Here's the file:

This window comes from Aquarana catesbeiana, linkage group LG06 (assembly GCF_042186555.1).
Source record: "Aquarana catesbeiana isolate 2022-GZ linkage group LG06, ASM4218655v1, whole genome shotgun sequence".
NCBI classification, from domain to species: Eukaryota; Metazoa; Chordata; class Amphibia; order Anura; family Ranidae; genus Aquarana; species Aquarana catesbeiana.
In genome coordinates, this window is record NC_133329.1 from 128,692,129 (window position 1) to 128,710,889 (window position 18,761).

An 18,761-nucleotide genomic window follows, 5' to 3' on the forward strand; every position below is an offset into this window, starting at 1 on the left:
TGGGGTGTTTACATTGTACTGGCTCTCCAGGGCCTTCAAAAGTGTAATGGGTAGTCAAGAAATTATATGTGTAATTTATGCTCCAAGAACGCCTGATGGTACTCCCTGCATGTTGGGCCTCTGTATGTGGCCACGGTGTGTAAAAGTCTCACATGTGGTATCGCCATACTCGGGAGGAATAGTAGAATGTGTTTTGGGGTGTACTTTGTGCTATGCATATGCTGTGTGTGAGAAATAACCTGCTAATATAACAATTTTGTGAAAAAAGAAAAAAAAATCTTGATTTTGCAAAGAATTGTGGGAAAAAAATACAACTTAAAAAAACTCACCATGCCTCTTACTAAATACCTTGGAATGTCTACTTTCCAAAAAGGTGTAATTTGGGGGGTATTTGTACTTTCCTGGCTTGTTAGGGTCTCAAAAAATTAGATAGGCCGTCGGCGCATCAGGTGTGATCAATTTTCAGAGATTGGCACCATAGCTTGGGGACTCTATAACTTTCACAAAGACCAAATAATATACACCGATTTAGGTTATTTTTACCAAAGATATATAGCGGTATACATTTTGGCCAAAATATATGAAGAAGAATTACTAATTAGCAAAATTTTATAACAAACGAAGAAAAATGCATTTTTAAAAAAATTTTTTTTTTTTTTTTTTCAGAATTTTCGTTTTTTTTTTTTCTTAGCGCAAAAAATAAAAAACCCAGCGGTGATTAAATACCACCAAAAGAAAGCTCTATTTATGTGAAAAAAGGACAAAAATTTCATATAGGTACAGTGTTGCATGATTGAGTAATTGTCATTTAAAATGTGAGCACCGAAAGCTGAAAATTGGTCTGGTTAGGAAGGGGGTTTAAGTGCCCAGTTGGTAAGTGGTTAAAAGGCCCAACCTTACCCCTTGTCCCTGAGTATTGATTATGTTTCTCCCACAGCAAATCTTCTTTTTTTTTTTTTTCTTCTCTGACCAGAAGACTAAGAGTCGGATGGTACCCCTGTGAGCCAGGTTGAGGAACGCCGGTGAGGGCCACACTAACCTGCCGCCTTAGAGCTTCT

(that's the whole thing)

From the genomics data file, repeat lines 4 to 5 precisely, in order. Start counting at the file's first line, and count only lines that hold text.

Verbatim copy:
In genome coordinates, this window is record NC_133329.1 from 128,692,129 (window position 1) to 128,710,889 (window position 18,761).

An 18,761-nucleotide genomic window follows, 5' to 3' on the forward strand; every position below is an offset into this window, starting at 1 on the left: